Tablets are Everywhere
Right now it’s hard to go anywhere without seeing either an advertisement for an iPad, a store that is actively selling iPads, or someone physically holding an iPad. Sure, once in a while you might come across an Android tablet; the Nexus 7 is gaining popularity and getting rave reviews. It has even signaled an industry trend in transitioning from the iconic ten inch displays to something a little smaller. Since Windows 8 will shake things up in late October, iPad Mini chatter abounds and the holidays are right around the corner, now is the time for the other players to start making some noise. With Thursday’s press conference, Amazon and its revamped Kindle Fire HD have certainly heated up the tablet market.
History of the Kindle
The first generation of Kindles hit the market in 2007 and sold out almost immediately. The novel idea of carrying a backpack full of books inside of something smaller than a book itself caught everyone’s attention. Through several iterations, the Kindle expanded and diversified. In 2011, the original, full touch screen, color display Kindle Fire debuted and pulled Amazon into the tablet war (even though they continued to sell simple e-readers that remain wildly successful).
The Cost Factor
For most of us, $500 is a substantial amount of money. That’s especially true if we’re shelling it out for something that people usually just watch videos, read books and play “Draw Something” on. Android tablets and e-readers have offered a cost effective option to consumers for a few years now. Over the summer, Google teamed up with ASUS to set the bar at $199 and gave the world a spectacular handheld companion that wouldn’t break the bank. Jeff Bezos successfully limbo-ed that bar and is also offering up a $199 seven inch tablet as well as a host other options.
The entire announcement encompassed several additions to the Kindle family, and did not just focus on price tags. Bezos explained that “People don’t want gadgets anymore. They want services that improve over time.” Instead of selling individual gadgets as commodities, Amazon wants to offer people pieces of technology that enrich their daily lives and evolve alongside them. He said, “We want to make money when people use our devices, not when they buy our devices.”
The Kindle lineup now includes a re-done basic Kindle, the Kindle Paperwhite (formerly the Kindle Touch), the seven inch Kindle Fire HD, and the brand new Kindle Fire HD 8.9”. Screen resolution, features and all specifications can be found here. Pricing looks like this:
Wifi – $119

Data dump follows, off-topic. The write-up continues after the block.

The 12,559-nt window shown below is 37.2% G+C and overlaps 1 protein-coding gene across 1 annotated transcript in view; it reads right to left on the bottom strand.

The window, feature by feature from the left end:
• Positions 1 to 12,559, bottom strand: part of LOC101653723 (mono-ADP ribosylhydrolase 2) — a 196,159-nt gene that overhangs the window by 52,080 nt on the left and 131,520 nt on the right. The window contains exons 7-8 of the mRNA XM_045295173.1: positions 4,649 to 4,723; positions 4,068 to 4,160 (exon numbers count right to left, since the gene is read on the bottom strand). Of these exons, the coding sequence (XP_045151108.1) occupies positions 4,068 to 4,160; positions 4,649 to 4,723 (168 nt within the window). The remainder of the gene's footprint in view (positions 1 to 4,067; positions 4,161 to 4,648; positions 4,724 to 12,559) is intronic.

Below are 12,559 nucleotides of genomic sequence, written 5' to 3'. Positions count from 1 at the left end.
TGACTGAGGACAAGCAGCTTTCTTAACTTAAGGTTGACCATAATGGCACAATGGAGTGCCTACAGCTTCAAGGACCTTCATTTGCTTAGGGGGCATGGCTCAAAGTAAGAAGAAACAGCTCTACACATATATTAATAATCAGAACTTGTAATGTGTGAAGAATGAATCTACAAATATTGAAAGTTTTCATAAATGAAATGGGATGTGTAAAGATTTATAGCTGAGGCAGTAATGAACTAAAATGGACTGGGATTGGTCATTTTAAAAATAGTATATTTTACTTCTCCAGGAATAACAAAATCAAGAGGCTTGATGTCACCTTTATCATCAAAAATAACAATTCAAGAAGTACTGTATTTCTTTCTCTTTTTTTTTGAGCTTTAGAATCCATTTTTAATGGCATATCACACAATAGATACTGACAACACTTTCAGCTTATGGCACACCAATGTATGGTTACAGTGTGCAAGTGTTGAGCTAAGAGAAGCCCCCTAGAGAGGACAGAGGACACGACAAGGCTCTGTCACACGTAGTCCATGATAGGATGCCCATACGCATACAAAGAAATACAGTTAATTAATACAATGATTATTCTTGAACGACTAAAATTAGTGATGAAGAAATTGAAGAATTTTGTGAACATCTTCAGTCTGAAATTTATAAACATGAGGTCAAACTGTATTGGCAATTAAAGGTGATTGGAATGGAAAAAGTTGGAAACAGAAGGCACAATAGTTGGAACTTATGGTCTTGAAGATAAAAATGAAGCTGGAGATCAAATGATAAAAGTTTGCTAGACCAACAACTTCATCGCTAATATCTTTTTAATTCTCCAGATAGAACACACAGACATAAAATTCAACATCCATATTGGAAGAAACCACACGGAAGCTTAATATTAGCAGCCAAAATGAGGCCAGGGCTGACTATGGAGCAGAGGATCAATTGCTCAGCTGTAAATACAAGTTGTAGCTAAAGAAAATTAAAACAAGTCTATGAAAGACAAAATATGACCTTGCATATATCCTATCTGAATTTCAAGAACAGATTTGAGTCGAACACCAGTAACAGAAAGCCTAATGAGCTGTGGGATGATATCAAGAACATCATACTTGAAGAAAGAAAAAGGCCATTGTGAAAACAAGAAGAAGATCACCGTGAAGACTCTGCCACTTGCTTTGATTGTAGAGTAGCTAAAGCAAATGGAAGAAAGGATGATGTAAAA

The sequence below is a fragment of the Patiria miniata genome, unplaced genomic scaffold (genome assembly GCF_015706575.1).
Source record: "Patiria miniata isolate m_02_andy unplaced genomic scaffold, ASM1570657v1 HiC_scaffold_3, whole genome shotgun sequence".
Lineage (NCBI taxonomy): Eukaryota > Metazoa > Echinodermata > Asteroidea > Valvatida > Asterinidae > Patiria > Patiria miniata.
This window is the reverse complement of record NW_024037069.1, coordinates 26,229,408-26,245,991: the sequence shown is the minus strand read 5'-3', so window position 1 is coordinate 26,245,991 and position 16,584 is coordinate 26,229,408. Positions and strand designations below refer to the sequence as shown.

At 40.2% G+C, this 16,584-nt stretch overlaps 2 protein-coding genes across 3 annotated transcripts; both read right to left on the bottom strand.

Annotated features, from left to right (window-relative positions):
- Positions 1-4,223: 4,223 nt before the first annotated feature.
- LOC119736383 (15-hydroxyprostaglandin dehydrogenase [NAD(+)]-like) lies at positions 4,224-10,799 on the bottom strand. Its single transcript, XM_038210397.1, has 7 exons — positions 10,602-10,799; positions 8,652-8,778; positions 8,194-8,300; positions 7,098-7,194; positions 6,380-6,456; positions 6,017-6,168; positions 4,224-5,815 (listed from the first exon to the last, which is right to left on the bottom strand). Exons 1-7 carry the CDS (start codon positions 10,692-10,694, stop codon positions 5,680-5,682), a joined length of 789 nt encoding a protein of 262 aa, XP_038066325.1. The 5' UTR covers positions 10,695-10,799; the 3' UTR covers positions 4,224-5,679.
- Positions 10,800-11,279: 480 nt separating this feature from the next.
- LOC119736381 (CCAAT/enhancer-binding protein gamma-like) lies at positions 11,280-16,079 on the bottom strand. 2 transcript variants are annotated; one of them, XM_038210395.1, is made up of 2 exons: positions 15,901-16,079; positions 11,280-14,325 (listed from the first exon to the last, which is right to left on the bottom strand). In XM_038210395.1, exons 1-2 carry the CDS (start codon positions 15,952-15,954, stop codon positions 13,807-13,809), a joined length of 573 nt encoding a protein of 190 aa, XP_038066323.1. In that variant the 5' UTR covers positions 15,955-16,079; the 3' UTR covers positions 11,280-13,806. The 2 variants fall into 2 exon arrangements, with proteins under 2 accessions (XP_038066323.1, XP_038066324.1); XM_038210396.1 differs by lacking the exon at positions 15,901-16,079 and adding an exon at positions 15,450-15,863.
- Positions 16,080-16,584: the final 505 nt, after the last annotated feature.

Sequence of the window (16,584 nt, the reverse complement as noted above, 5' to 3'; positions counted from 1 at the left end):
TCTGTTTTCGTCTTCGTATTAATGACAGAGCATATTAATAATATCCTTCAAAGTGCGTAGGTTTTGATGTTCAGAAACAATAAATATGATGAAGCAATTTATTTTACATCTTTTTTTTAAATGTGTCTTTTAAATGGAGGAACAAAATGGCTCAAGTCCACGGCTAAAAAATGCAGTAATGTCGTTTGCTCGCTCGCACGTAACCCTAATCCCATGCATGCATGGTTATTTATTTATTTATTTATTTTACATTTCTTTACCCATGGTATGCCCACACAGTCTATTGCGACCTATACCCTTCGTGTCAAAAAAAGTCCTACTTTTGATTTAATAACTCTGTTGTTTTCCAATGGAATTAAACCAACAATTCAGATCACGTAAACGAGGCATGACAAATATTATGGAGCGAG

3g – $179
Kindle Fire HD:
7” 16 GB – $199, 32 GB – $249
8.9” 16 GB – $299, 32 GB – $369
4G LTE 32 GB – $499, 64 GB – $599
Cornering the Market
The Kindle Fire HD is, without a doubt, a game-changing force. With an established name, the latest in features and reasonable price points Amazon is a force to be reckoned with. The 8.9” could end up stealing the show with users. Constant debate and varying opinions have formed two major camps in tablet size. Steve Jobs believed that 10” was the magic number, while many are partial to the less cumbersome 7 inchers. 8.9 could surprise everyone and end up filling the highly sought after “Goldilocks” role in the tablet world.
Specifications other than size for the HD are also looking impressive. The pixel density of its screen is on par with Apple’s retina displays and it has a “laminated” touch sensor that makes it streamlined and more responsive. A more powerful OMAP chip and an updated Graphic Processing Unit also lend themselves to a more enjoyable, snappier experience. Stereo speakers are something seldom found on tablets and new advancements in MIMO antennae have made Wi-Fi reception faster. Initial demos have shown just a few problems including buggy navigation and slow transitions. These issues can be sorted out and do not reflect the quality of the hardware itself.
Overall, the Kindle Fire HD appears to be the perfect sidekick for the media-centric. Amazon’s suite of software and wealth of content are convenient and useful, but not necessarily for everyone. Personally, I would love to have a Kindle, but I’m discouraged that it really runs on a closed system that just supports what Amazon wants it to. For the same price, I’d be more inclined to pick up a Nexus to have access to the latest version of Android, more sensors, and the freedom to customize.